The city is smaller (~3 million MSA) and tucked away in the Pac NW, but it has so many characteristics that put it in the same league of “gateway markets” such as SF, Boston, DC, NYC, LA, NYC. Such a stunning place with an almost unbeatable natural environ, and it is CLEAN and safe. It’s got a huge port, thriving international communities, 21st century industrial sector/economy, excellent public transit (don’t gripe at me about lack of rail…the busses here are more useful than most rail in America), educated population and universities (UW), parks and amenities, etc.
Still, while this was my first trip to Seattle and I happened to catch a BEAUTIFUL day when I had time to take these pictures, my expectations were so high that I was reminded that it was indeed a smaller city that still had some catching up to do to rival its neighbor to the south (SF) and other East Coast markets (Boston for example). While there is plenty of older building stock, plenty of culture, and tons of infill and urbanity, there is still tons of dead space, empty lots, and a “quieter” atmosphere indicative of a smaller American metro. I guess with the way things are going (read booming economy) and the multitude of development opportunities there (read empty or under-utilized lots), that is why I counted something like 25ish tower cranes up at once in and around the CBD!
My favorite area by far was Belltown…this place is happening! Still, a little difficult to catch a cab (not that SF is actually any better, LoL). Nonetheless, I can really only count on 6-7 fingers cities in America that are more walkable and more urban/vibrant. There is a lot more going on in central Seattle than all of modern America’s current growth cities (aka Sunbelt).
disclaimer: do not make fun of me or Seattle for the music, just shut the fuck up, put it on and enjoy
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The famous Pioneer Square. This area took me by surprise…I had heard so much about all of the development in the area that I didn’t realize that it was still a transitional area that has a ton of homeless/grit. This is where a lot of the city’s best new restaurants seemed to be, as well as art galleries and lofts, and of course they are redeveloping King St Station. I'd call it the "Soma" of Seattle where Tech has sort of provided an impetus for redevelopment/gentrification, with its proclivity to locate office space in older high-ceiling buildings. Everyone else has seemed to follow.
5. The port and the stadiums provide the backdrop for the area.
7. By the time you’ve reached the highway, you’ve already walked up a *massive* hill. Look to the office buildings to the left and notice that you’re halfway up their elevation. Columbia Center and surrounding towers are actually way up on a hill.
9. St. James Cathedral (Catholic, c. 1907)…by now you all know I love churches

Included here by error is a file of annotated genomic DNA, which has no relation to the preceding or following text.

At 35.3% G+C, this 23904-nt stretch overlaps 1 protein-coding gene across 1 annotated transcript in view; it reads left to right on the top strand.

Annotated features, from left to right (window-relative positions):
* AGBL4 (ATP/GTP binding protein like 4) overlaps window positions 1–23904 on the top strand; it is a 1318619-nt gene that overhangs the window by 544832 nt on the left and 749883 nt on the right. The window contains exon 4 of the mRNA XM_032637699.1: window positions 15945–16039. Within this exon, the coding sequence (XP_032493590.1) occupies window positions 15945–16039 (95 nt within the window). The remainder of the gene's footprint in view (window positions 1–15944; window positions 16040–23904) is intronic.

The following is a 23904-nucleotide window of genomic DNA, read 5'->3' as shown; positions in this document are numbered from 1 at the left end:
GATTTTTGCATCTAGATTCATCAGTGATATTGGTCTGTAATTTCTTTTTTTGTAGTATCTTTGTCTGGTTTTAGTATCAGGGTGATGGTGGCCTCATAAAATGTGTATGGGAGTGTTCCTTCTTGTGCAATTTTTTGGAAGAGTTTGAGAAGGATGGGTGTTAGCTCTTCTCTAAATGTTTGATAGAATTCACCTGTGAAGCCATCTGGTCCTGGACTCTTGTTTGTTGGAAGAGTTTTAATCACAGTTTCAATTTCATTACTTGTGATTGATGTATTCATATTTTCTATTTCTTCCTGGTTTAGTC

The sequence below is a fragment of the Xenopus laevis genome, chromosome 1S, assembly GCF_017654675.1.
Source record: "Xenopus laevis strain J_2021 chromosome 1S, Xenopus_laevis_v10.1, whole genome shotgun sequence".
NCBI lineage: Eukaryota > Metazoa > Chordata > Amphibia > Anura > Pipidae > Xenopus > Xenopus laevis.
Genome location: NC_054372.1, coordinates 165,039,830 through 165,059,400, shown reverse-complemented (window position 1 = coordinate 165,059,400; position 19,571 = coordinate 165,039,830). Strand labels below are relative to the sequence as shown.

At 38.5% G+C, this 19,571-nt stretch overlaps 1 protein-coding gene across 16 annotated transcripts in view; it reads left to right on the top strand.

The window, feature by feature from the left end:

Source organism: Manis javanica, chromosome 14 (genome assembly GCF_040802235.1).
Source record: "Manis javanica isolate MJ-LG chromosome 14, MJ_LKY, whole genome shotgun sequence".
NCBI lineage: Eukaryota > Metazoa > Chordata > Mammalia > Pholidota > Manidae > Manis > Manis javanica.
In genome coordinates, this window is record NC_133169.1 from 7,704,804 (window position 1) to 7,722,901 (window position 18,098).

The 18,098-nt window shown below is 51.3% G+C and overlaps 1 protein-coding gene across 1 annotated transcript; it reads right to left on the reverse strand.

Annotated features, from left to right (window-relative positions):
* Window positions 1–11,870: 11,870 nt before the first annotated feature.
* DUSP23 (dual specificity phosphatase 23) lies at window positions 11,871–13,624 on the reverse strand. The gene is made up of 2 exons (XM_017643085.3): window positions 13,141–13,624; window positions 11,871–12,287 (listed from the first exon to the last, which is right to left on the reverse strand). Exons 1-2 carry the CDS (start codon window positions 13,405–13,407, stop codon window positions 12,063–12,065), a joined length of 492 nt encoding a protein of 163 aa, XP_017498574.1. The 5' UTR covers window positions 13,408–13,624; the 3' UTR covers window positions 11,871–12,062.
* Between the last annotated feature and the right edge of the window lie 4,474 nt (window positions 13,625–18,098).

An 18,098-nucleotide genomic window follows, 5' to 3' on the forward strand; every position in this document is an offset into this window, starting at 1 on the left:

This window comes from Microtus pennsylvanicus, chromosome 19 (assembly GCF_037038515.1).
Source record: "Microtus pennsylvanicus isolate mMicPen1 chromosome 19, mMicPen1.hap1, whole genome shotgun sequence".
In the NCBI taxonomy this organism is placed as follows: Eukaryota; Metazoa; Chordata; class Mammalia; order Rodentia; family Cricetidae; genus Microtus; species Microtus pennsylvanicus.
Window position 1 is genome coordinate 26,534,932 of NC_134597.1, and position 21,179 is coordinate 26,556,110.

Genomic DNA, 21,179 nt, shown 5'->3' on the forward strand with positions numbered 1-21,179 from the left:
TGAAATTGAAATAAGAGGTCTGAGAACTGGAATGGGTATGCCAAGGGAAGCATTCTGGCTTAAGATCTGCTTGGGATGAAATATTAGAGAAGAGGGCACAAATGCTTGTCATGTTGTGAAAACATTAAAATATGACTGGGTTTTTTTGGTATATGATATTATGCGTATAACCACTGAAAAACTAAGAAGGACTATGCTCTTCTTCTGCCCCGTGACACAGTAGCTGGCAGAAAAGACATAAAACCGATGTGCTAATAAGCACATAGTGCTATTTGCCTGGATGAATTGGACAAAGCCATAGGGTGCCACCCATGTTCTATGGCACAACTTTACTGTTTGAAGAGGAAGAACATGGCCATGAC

24. The famous Olympic Hotel (one of the first Westins…aka Western International, then a Four Seasons for 2 decades, now flagged by Fairmont…it’s Seattle’s established hotel). UW owns the land and the improvements.
30. The view at Columbia Center is only around 900 ft, but with that hill leading up from the water, I bet you're at least as high up off the Sound as JHC is high off the lake in Chicago.
32. Very large port…love cities with ports/shipping trade. Seattle has ferries, PWCs and yachts, container/oil ships, cruise ships, and with Bremerton it has lots of old Navy ships, too…as well as a robust coast guard and tall mast ships docked alongside the harbor/piers.
34. The International District (very Asian, particularly Vietnamese?)
37. Mercer Island, where most of Seattle’s wealthy live, including Bill Gates.
38. Look at that natural beauty!
40. I tend to love cities with ferries (Seattle, SF, NYC, Anchorage, Hatteras, Stockholm, Sydney, Osaka, etc)
46. I couldn’t get a good pic of Rainier…but man is it tall! I learned it was the most dangerous slope to climb in the continental US while I was there.
49. Westlake Center, the hub of Seattle transit (LRT, busses, monorail), tourism (hotels), and shopping (at corner of 5th Ave and Pine across from Nordstrom HQ and flagship).
51. SLU (South Lake Union): Every real estate investor’s wet dream of a submarket.
52. Look at all the tower cranes in the area!!
56. Much better views in my opinion at the Space Needle, but the line is a little ridiculous and it is a ripoff.
63. Now that’s quality infill…guess residents will have to find street parking or take the bus as they probably already do!
66. Lake Union…UW is near the bridge…didn’t make it over there to take pics, but man what a beautiful campus!
69. This seemed like it would be a common site in the area
73. Alto Apartments, one of the newest buildings in Seattle, in the Belltown neighborhood. 1BRs from $1500-$1600 and 2BRs from $2100 for new construction with amenities. I looked at a few apartments while I was there, and I know rents are skyrocketing 10+% annually (expect that to level off with all the new deliveries), but Seattle is still a lot cheaper than other gateway markets (SF, Boston, DC, central Chicago)
81. I tend to love cities with CityTargets